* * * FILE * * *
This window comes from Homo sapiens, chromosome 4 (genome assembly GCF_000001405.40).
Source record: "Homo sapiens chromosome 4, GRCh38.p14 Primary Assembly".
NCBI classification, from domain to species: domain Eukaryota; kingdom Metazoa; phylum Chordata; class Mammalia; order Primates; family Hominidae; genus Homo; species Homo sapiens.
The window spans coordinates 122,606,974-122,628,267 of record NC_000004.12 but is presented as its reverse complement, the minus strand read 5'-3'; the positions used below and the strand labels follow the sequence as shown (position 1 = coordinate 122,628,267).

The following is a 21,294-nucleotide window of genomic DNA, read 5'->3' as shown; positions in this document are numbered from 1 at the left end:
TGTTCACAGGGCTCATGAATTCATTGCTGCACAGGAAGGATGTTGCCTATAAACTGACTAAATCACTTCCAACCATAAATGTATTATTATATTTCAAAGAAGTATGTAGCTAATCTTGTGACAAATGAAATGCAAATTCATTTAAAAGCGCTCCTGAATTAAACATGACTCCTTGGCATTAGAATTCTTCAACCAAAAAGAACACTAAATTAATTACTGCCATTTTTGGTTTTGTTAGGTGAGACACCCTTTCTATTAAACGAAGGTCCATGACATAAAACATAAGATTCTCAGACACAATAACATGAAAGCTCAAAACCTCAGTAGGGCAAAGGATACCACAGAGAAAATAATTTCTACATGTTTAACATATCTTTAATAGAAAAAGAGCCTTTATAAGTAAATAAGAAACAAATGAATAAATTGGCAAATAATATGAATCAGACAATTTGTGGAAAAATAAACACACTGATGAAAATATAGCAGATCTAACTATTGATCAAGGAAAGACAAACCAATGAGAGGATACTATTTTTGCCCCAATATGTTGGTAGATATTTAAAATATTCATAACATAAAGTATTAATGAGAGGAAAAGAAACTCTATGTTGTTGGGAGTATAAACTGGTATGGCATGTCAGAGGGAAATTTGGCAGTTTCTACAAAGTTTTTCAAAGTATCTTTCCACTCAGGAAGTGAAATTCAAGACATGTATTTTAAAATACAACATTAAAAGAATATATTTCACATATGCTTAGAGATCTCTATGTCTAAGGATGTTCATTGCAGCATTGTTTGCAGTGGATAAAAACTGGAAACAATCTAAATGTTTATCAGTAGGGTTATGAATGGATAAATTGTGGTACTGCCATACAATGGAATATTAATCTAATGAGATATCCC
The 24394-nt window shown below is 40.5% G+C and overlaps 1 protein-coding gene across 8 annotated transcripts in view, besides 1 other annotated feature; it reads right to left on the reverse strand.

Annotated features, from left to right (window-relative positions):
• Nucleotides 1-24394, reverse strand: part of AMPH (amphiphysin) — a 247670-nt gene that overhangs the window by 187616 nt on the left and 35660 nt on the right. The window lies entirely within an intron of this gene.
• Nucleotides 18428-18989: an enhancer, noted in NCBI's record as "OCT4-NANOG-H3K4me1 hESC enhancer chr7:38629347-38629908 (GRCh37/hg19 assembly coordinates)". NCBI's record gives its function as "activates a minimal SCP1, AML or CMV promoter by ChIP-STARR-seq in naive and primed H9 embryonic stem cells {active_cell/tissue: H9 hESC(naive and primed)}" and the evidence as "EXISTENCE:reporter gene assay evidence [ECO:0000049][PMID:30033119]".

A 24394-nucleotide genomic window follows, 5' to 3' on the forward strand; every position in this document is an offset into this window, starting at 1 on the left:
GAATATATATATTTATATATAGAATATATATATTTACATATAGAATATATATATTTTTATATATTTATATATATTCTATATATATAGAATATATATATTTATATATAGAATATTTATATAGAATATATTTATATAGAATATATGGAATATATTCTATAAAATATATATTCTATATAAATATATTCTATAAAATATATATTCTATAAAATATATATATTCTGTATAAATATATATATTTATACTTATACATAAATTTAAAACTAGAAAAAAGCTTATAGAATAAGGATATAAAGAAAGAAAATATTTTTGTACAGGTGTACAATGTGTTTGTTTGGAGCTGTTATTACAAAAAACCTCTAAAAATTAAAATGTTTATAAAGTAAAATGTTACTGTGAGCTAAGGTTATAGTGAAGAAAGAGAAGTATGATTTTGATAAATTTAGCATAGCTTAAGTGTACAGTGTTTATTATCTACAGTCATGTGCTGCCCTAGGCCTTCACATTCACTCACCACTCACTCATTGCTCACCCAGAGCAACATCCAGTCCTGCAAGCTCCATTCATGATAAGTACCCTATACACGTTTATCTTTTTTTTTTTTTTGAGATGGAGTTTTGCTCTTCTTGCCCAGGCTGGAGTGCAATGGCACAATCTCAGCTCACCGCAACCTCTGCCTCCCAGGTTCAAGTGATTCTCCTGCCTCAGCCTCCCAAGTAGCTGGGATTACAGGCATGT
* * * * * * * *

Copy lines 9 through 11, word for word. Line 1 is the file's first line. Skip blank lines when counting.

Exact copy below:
• Nucleotides 1-24394, reverse strand: part of AMPH (amphiphysin) — a 247670-nt gene that overhangs the window by 187616 nt on the left and 35660 nt on the right. The window lies entirely within an intron of this gene.
• Nucleotides 18428-18989: an enhancer, noted in NCBI's record as "OCT4-NANOG-H3K4me1 hESC enhancer chr7:38629347-38629908 (GRCh37/hg19 assembly coordinates)". NCBI's record gives its function as "activates a minimal SCP1, AML or CMV promoter by ChIP-STARR-seq in naive and primed H9 embryonic stem cells {active_cell/tissue: H9 hESC(naive and primed)}" and the evidence as "EXISTENCE:reporter gene assay evidence [ECO:0000049][PMID:30033119]".

A 24394-nucleotide genomic window follows, 5' to 3' on the forward strand; every position in this document is an offset into this window, starting at 1 on the left: